Saving for retirement is extremely important. People are living longer and leading more active lives in retirement. As a result, it is more important than ever for one to think about where their income will come from when they retire. As people develop through their lifetime, they have an expectation that a time will come when they will be able to retire. For some people, like those in government employment, the State pension is sufficient to provide a basic level of income. Others may have an opportunity to accumulate wealth without using pension schemes – perhaps through their business ventures or other assets. But most people will want to supplement what they have with some form of some form of long-term savings schemes. Many employers also take the view that, while their employees are working, they should be building up an entitlement to a pension when they retire. But that is confined
to the formal sector, which accounts for just about 10% of the workforce. For the balance majority, it is important for individuals to take control of their retirement planning and make decisions accordingly. It is often not appreciated enough that contributing to a pension arrangement can help
one build up an extremely valuable asset.
Are Indians financially ready for retiring from work?
In this context, a survey was conducted by Sambodhi and PinBox Solutions have collaborated to produce a survey on digital and financial inclusion. This survey was conducted by telephone, covering 7924 urban respondents and 4243 rural respondents. This was a pan-India survey. In urban areas, the sample was spread amongst relatively upper-middle and high-income earners (35%), relatively middle and lower middle-income earners (34%), and relatively low-income earners and economically weaker sections (31%). In rural areas, the sample covered relatively affluent earners, including medium and large farmers (38%), relatively middleincome earners (39%), and relatively poor earners, including wage labourers (23%). Further, the urban sample covered only earners. Permanent government employees eligible for pension were excluded. HNIs and very poor earners without phone access are likely to be under-represented. Similarly in rural areas, only earners were covered and permanent government employees eligible for pension were excluded. Very large farmers and extremely poor earners without phone access are likely to be under-represented.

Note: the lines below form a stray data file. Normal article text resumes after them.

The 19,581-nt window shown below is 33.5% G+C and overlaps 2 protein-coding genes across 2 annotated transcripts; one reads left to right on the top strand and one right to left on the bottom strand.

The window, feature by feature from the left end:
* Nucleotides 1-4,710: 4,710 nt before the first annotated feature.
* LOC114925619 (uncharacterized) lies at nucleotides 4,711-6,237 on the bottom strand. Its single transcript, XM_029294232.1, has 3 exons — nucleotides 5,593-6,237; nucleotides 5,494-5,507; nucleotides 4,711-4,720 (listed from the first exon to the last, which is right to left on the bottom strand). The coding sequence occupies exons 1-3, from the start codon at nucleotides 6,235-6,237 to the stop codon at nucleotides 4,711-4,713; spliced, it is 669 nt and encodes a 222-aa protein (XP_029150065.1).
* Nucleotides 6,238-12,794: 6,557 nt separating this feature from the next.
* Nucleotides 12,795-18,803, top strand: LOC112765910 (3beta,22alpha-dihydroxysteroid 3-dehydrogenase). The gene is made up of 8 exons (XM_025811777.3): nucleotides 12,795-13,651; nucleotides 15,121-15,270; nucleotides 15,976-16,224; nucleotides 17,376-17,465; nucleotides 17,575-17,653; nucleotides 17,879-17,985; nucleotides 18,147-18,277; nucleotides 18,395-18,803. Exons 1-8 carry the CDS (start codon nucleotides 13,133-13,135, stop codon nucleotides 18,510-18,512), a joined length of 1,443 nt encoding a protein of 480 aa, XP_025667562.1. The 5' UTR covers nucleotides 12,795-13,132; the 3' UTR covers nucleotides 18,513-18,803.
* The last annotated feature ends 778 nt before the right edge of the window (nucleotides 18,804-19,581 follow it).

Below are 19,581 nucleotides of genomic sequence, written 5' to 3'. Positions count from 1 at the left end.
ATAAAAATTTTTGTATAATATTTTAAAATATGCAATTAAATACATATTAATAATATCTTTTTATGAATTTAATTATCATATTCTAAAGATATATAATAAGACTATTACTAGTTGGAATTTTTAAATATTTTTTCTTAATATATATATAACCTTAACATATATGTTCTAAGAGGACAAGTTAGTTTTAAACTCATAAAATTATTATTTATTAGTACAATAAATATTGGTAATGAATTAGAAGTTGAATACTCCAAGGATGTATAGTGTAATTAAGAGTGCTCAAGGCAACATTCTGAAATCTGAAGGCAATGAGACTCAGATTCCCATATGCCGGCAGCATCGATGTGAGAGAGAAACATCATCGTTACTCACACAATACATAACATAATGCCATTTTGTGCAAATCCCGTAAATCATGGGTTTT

One part of this survey looked at whether or not Indians are preparing for a life after retirement by starting to save during their working lives, whether they understand the importance of savings early, and whether there still persist an expectation that it is their children who will look after them in their old age.
In urban areas, those above 35 have a greater propensity to save for old age than those who are younger. This distinction is not present in rural India. Unlike in
urban areas, in rural India, it is the poor who tend to set aside money for the future whenever they can, possibly because of their uncertainty of steady income.
Proportion of urban residents who have started putting aside some savings for old age
Perception about cost-of-living post retirement from active work
Most urban earners, irrespective of age, tend to believe that their post-retirement expenditure will be lower than what they are spending today.
While to a lesser extent this is also true for rural citizens, the exception is that a much higher proportion in rural India are convinced (and perhaps rightly so) that their expenses could increase considerable by the time they retire from work.
Perceptions of old age financial security
Proportion who expect that their children will take care of them in their old age
Universally, higher share of the older age group tends to believe that their children would take care of them in their old age; but this sentiment is not reflected in theview held by the younger earners, more so from those in the higher income bracket. It is also interesting to note that the dependency factor (on the next of kin) seems to be the highest at the relatively lower end of the income spectrum, especially in urban areas.